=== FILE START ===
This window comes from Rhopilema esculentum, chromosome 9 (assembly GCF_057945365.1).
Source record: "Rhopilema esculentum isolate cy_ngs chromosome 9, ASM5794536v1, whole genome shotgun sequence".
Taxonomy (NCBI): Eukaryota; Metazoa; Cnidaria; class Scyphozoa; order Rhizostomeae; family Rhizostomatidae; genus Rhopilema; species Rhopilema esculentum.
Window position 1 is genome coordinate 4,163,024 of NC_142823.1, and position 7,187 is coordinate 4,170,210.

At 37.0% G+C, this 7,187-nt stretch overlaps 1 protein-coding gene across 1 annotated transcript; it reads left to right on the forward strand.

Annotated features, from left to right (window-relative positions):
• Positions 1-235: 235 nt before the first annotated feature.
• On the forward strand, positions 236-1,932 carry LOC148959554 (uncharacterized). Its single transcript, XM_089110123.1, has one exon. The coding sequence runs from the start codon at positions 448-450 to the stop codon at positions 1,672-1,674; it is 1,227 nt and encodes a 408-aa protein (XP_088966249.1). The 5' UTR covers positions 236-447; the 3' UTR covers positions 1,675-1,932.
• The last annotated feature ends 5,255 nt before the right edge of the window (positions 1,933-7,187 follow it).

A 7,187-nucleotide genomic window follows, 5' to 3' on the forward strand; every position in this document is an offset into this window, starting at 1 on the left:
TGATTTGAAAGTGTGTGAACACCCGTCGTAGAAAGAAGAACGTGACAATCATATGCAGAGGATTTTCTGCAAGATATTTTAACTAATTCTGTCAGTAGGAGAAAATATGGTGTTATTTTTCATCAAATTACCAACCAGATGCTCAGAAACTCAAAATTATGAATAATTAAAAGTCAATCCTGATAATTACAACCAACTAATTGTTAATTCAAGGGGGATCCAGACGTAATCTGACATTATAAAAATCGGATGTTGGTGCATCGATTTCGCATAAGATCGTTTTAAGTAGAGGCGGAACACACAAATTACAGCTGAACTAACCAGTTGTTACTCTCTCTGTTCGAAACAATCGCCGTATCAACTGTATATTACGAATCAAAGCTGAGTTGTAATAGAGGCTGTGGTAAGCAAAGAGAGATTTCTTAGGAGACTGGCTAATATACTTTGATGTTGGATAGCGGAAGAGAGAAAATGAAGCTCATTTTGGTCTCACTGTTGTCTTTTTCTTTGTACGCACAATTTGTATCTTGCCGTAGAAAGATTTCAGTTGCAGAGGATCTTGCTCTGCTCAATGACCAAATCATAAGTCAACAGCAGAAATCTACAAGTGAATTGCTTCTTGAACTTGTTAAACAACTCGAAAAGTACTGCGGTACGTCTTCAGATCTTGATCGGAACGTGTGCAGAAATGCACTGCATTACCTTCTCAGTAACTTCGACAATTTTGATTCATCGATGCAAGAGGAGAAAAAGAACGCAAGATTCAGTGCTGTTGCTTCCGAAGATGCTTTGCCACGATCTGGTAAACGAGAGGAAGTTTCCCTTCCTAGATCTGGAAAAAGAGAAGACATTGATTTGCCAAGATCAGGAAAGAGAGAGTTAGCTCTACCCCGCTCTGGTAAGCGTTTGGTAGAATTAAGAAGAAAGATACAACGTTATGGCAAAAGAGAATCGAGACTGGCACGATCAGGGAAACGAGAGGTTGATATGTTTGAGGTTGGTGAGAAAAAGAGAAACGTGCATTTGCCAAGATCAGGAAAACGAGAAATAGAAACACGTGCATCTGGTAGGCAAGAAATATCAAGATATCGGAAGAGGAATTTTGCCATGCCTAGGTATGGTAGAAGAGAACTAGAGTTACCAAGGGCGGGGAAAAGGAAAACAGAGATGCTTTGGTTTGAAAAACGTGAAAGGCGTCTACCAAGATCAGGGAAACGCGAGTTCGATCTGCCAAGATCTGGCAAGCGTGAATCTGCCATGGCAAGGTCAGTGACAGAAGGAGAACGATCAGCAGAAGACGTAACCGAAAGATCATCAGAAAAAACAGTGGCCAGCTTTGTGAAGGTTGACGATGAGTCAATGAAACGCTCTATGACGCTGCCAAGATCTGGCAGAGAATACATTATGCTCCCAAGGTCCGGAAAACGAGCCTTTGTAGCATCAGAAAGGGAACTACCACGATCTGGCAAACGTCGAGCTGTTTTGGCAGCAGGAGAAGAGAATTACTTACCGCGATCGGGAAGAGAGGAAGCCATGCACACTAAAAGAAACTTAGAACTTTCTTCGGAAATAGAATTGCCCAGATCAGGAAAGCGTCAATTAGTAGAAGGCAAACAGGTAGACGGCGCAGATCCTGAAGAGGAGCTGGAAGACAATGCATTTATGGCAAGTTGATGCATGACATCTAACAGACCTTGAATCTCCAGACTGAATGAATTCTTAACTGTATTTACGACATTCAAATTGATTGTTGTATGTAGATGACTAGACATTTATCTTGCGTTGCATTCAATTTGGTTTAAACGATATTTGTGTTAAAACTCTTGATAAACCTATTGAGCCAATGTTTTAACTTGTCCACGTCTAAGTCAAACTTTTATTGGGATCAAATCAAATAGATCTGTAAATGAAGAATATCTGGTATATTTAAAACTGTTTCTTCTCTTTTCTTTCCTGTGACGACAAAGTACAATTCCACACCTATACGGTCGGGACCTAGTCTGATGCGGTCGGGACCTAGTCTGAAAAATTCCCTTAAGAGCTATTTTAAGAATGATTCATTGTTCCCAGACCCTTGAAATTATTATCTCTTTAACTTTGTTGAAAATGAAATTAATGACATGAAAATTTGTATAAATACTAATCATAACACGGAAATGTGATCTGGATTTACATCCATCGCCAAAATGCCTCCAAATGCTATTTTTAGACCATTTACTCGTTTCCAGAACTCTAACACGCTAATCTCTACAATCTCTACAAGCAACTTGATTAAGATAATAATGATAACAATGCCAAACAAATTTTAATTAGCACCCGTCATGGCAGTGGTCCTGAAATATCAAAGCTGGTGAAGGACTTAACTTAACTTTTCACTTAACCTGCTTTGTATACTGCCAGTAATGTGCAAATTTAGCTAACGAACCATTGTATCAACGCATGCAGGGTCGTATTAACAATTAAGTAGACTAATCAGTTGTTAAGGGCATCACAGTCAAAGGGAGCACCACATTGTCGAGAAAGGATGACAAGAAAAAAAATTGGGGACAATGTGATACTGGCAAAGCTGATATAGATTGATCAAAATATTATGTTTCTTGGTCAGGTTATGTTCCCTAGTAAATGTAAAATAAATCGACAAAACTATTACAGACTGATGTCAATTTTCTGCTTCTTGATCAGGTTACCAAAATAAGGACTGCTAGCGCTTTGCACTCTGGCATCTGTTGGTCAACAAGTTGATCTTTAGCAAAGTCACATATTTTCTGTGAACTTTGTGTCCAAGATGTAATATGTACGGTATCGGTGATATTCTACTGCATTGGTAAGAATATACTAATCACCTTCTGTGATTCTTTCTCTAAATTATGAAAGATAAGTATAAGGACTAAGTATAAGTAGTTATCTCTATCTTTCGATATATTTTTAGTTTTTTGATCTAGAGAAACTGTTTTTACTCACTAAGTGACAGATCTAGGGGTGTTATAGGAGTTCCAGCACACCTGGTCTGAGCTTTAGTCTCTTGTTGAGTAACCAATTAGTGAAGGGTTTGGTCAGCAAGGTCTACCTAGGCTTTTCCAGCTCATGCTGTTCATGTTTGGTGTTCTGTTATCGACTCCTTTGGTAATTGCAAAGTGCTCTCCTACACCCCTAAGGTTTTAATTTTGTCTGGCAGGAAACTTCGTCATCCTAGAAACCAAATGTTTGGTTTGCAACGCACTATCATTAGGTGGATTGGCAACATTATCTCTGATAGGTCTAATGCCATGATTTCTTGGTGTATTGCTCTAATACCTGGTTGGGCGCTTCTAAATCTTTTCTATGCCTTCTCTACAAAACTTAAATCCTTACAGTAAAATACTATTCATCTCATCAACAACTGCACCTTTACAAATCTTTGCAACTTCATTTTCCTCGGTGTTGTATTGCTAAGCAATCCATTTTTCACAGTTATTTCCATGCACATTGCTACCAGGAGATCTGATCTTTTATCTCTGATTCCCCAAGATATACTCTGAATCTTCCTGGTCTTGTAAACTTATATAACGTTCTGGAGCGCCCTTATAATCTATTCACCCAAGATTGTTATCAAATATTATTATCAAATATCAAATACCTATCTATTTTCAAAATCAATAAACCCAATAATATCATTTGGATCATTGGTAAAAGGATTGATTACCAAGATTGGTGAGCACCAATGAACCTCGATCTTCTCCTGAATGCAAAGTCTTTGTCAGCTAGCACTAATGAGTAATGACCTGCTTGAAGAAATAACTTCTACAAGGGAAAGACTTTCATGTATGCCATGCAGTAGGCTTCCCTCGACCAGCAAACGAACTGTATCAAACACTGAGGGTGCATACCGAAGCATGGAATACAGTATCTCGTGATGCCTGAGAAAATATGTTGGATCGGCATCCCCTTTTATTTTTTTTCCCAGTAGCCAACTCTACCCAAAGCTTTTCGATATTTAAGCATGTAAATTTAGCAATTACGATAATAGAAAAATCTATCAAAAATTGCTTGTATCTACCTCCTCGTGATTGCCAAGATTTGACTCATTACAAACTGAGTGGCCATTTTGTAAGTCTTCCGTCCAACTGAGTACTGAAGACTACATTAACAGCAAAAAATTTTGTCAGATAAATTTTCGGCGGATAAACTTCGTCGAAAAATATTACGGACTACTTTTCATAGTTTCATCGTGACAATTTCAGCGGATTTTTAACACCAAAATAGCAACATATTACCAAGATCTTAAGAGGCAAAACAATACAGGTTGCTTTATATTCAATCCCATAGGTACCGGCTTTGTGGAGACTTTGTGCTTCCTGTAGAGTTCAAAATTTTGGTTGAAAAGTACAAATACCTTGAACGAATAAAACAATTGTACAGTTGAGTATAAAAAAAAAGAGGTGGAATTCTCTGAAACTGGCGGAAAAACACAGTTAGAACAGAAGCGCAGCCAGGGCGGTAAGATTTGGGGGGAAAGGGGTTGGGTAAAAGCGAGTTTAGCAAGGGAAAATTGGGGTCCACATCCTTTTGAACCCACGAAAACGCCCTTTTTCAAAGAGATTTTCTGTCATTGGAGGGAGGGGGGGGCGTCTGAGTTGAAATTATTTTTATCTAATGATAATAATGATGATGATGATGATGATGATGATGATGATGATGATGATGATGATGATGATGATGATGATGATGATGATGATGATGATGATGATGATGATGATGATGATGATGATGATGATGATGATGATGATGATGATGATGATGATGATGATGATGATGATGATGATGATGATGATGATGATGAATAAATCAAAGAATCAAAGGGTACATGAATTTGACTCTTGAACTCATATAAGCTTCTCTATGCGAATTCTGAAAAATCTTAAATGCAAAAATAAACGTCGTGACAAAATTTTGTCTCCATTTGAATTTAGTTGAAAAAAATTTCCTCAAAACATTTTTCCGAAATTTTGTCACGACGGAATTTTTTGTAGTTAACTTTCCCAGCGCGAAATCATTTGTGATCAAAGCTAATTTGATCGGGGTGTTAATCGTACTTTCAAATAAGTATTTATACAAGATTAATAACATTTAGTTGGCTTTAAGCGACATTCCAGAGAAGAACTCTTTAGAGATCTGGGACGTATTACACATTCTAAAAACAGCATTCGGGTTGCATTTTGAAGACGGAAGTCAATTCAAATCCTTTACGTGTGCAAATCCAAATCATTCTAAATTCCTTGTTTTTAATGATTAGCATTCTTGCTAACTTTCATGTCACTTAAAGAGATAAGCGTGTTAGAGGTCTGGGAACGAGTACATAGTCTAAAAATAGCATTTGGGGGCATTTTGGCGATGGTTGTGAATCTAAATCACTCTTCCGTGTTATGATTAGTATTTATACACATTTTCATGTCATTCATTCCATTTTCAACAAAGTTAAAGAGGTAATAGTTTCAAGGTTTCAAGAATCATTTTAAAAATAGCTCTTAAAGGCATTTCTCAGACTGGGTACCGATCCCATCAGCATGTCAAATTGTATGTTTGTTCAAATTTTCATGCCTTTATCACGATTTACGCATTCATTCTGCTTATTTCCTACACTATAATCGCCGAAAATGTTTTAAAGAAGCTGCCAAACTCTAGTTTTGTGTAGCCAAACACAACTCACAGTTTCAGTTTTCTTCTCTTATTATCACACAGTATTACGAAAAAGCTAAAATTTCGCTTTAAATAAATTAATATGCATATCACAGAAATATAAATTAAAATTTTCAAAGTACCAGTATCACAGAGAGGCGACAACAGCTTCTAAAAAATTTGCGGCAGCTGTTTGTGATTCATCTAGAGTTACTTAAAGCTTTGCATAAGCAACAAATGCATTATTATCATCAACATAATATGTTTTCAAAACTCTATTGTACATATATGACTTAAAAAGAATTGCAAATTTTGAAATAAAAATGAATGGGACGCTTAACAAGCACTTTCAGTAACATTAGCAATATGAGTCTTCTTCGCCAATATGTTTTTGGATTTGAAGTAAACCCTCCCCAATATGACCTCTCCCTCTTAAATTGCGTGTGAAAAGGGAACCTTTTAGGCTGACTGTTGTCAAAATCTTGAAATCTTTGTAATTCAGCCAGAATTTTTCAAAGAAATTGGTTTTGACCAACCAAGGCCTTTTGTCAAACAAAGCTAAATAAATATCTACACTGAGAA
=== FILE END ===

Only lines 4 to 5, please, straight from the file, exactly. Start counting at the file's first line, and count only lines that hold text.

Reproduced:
Window position 1 is genome coordinate 4,163,024 of NC_142823.1, and position 7,187 is coordinate 4,170,210.

At 37.0% G+C, this 7,187-nt stretch overlaps 1 protein-coding gene across 1 annotated transcript; it reads left to right on the forward strand.